Acelhuate derives from axol–river flower, and huatl–place.

When placed together, the meaning of Acelhuate is usually translated as “place of river nymphs.” The magical implications of this name began to die off when the river became the main dumping vein for the growing industrial factories and the waste of a growing capital and its surrounding cities. Now, it is one of the most contaminated rivers in the country—even in a country where only 5% of its river waters are considered free from contamination.

I new this river as the river of black waters. When I learned the name of the river, I thought Acelhuate meant feces and urine. What had happened, then, to the nymphs and magic of pasts long gone?

Santa Elena was east of the Lempa, and to cross it we had to drive through the Golden Bridge, el puente de oro. The one that in the eighties would be blown by the dynamite power of the guerrillas, to make army tanks left swift. I stopped visiting my grandma’s house then. Not only because it was now impossible to go there by car, but also because the war had intensified in that region.

I couldn’t see the rains on the huge palm tree leaves anymore, and watch the rain water become tiny waterfalls, and then rivers to the eyes of a child. In Santa Elena, the water did not go into dark and cold copper pipes under miles of cement. The rain water joined with the soap and grime from the stone basins, and flowed down gentle slopes to the back of the property. I enjoyed following the path of this flow I called a river. I walked for a little over 200 meters watching the cement channel in front of the kitchen become a soil riverbed right when the stream turned to the right, and started its journey through the back yard. It turned, right there! I can see it again with my child’s eye, there, beyond the first outhouse––the one with the single stall over a septic tank where I used to sit and listen to songs and whispers of spirits outside, and where I often felt swirls of energy go up and down while I read the square newspaper cut-offs we used instead of toilet paper.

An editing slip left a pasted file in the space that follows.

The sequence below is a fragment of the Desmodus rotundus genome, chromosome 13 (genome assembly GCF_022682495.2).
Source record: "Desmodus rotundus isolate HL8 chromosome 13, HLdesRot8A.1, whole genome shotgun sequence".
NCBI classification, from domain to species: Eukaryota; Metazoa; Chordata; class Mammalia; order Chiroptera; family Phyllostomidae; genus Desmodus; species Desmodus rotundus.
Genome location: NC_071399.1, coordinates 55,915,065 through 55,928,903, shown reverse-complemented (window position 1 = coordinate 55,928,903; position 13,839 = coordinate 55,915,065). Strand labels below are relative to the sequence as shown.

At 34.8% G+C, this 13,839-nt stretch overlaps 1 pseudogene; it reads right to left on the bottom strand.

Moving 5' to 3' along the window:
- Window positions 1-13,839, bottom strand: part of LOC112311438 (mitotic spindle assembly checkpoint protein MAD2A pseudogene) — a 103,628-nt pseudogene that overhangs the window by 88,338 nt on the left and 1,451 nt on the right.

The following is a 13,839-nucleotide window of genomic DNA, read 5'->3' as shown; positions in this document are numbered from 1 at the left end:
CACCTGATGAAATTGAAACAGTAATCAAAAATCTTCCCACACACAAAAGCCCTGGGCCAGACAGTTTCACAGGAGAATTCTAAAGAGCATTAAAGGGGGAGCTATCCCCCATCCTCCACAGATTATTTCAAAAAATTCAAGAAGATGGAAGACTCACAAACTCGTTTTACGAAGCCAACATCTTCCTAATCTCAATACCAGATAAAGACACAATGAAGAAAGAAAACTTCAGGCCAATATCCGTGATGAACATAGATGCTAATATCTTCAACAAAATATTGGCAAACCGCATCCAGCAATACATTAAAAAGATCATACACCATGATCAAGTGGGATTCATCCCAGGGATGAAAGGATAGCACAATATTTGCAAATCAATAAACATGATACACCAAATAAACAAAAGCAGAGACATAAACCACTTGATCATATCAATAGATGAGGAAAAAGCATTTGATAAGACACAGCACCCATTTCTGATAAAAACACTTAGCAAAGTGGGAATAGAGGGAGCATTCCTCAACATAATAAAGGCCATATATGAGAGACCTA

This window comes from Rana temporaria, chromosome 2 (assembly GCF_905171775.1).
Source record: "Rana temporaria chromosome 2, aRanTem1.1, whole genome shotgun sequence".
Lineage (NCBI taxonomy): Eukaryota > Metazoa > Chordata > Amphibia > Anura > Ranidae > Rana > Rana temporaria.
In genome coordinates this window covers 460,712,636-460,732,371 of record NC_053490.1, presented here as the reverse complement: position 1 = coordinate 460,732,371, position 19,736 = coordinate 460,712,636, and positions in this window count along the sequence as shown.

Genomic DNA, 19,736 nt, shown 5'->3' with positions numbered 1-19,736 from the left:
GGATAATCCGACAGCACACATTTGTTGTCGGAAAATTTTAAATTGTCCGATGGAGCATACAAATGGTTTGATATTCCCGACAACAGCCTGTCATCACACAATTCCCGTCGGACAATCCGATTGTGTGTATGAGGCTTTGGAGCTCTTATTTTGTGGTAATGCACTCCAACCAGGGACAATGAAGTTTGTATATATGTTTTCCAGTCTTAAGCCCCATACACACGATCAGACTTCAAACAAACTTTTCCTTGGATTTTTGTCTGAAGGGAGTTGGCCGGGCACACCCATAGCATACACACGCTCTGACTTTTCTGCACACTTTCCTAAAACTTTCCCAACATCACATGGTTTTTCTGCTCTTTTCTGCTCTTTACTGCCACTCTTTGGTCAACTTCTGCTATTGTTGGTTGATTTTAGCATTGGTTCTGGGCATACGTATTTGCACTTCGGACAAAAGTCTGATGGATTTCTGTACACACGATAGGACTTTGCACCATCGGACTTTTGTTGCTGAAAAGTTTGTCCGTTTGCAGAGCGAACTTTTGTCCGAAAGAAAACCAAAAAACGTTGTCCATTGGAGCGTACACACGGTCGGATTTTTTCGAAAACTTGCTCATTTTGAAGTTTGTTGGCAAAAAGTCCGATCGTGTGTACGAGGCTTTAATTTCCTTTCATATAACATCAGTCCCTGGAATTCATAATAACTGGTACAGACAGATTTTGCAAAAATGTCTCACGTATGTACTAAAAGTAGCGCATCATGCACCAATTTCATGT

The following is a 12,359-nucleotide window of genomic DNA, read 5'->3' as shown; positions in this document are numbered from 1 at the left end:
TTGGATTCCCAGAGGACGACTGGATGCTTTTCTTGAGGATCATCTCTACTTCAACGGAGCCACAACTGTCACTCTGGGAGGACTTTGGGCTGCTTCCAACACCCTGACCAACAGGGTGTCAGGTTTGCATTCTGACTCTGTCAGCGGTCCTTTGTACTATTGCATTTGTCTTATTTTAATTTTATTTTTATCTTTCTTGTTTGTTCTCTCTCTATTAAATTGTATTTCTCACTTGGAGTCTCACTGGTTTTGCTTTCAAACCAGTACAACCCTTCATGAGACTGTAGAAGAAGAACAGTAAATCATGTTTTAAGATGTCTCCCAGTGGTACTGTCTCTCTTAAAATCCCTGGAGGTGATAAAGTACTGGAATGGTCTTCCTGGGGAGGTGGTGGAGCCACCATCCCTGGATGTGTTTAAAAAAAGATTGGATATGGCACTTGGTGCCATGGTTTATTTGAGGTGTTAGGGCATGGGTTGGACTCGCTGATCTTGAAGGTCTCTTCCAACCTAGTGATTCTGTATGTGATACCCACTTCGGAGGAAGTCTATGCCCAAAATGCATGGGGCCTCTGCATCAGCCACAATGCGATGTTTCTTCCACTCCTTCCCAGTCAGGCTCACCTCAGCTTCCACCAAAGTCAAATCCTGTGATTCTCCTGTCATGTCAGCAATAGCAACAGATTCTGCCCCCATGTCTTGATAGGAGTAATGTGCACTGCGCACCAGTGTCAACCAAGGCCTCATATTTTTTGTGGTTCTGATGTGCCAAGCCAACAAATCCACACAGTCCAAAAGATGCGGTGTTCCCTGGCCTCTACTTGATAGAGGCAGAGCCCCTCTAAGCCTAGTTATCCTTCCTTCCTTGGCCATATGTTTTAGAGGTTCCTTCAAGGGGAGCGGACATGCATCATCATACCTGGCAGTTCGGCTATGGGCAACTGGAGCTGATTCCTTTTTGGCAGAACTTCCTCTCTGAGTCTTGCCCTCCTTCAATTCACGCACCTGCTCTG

The river turned right, into a bed of stones. It continued among banana trees, bushes and flowers. The water kept flowing in small dances, over rocks and toads. I tried not to step on the toads because they could spit a white poison into my eyes that could make me blind. They were the same toads that our dog, pirata, liked to eat even though he got poisoned each time until the last toad he failed to survive. The river kept going to the spot where I liked to sit to pretend I was long lost in the jungle, away from all things and wars. Right there, my older cousin, taught me to build palm tree houses. He was the son of the priest in San Rafael whom I called tío Padre and had fathered three children that my grandmother took to raise away from the potential embarrassment of a priest who slept with nuns and hid hand-grenades under his bed. In this spot, I undertook many construction projects for me and my younger cousins: houses, casinos, barricades, river front properties.

The river continued beyond that, all the way beyond the zahuan, the wood and metal big gate that kept the house protected with a huge wooden beam. The river disappeared there, beyond the zahuan next to the last room of the big house. It was a mysterious small room. No one was allowed there and it was locked from the patio side. I found that through the metal keyhole I could see inside, but only when the door on the other side was opened and a little light entered the room. I had to time it right, to see through the keyhole at sunset. That was the time when the mysterious lonely teacher came to his room. He was renting it from my grandmother, and I never learned his name. I only saw him coming in, sad and silent each day, sit on his hard bed and stare at the floor until the darkness hid him again. Beyond his door and the zahuan, the river went to a jungle I couldn’t fathom, a jungle that in my mind was home to spirits and things both dangerous and fascinating. All the legends and tales, I imagined happening somewhere beyond that gate guarded by a silent, sad teacher.